It is said that Pheidippides was the first marathon runner. That he ran from a battlefield in the town of Marathon to Athens to announce a battle victory. That he then collapsed and died. That this all happened in the BC times. That now people like myself run marathons, 26.2 miles, because of this. That is all quite strange.
I ran my first and second marathons in 2019. One was a big city race, the other a little city race. I loved them. A third, in 2020, was supposed to take place on my 40th birthday. It was a wonderful plan I had until COVID cancelled the race. Being the way things were in that time, I decided to stick with my training and run it myself. And a new tradition was born.
It is now 2023. I have run a total of eight marathons. Four have been solo. The solo marathons have turned into something I do each year around my birthday, to mark the passage of time and celebrate my health and well-being. As the years advance, I am finding that my health is becoming the bigger birthday deal than presents or parties or Chuck E. Cheese. However much I do continue to love Skee-ball, cake, and a jumbo mechanized rat.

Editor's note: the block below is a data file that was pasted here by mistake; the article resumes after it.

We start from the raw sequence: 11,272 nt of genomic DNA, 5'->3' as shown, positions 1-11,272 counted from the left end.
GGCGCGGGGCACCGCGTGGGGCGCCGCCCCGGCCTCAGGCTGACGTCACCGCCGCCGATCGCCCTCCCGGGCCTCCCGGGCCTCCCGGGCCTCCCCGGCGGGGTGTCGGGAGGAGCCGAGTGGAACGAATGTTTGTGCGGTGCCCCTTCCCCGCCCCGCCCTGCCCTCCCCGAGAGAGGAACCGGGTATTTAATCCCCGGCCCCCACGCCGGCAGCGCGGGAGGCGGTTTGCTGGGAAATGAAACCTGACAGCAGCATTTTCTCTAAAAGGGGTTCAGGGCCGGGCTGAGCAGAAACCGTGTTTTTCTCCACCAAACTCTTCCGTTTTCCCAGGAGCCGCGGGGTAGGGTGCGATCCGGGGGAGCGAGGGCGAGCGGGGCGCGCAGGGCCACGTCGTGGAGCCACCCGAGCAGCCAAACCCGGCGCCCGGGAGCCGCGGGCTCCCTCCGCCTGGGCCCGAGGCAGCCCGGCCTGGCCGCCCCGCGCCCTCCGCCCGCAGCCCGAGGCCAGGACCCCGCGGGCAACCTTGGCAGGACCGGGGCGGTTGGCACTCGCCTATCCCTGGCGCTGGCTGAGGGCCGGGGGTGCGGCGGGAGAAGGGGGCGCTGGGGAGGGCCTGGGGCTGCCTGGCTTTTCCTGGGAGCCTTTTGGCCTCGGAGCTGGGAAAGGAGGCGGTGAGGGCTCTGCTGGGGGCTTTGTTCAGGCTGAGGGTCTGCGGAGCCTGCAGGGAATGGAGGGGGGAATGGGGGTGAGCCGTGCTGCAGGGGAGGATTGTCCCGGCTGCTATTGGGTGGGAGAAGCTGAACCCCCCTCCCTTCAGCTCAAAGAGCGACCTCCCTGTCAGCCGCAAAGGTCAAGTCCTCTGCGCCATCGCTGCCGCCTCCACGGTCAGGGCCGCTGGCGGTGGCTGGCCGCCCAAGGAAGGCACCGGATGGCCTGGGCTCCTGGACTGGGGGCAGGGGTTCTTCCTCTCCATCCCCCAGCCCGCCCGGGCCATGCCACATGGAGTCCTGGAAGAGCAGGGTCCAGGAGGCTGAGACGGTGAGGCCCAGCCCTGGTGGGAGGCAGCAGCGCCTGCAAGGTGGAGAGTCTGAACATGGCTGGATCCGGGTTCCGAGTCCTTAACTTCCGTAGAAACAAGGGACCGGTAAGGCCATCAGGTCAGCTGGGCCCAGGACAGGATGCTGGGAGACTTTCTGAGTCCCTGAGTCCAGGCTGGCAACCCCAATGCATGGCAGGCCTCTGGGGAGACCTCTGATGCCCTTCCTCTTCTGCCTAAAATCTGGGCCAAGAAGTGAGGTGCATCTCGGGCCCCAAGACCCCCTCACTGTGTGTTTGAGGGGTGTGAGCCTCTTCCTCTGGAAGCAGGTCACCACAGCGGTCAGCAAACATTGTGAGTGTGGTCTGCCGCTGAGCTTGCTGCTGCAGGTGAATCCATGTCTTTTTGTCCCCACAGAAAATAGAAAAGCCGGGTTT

Running a solo marathon is a completely different experience. At first they were harder than organized races, because there weren’t people or situations around to keep me pumped up. But then they became easier. There is something incredibly addictive about lacking excuses or external factors, and having to rely on one’s two feet.
When I run I am free. The bullshit generally falls away: in my brain, on the screens. I am not doing the screens. I am just moving.
It makes me proud that my daughter sees me doing this. That she is learning by example that hard work has a place, and after a period of time, it can become fun and relaxing. I’m going to keep doing this each year for as long as my body lets me.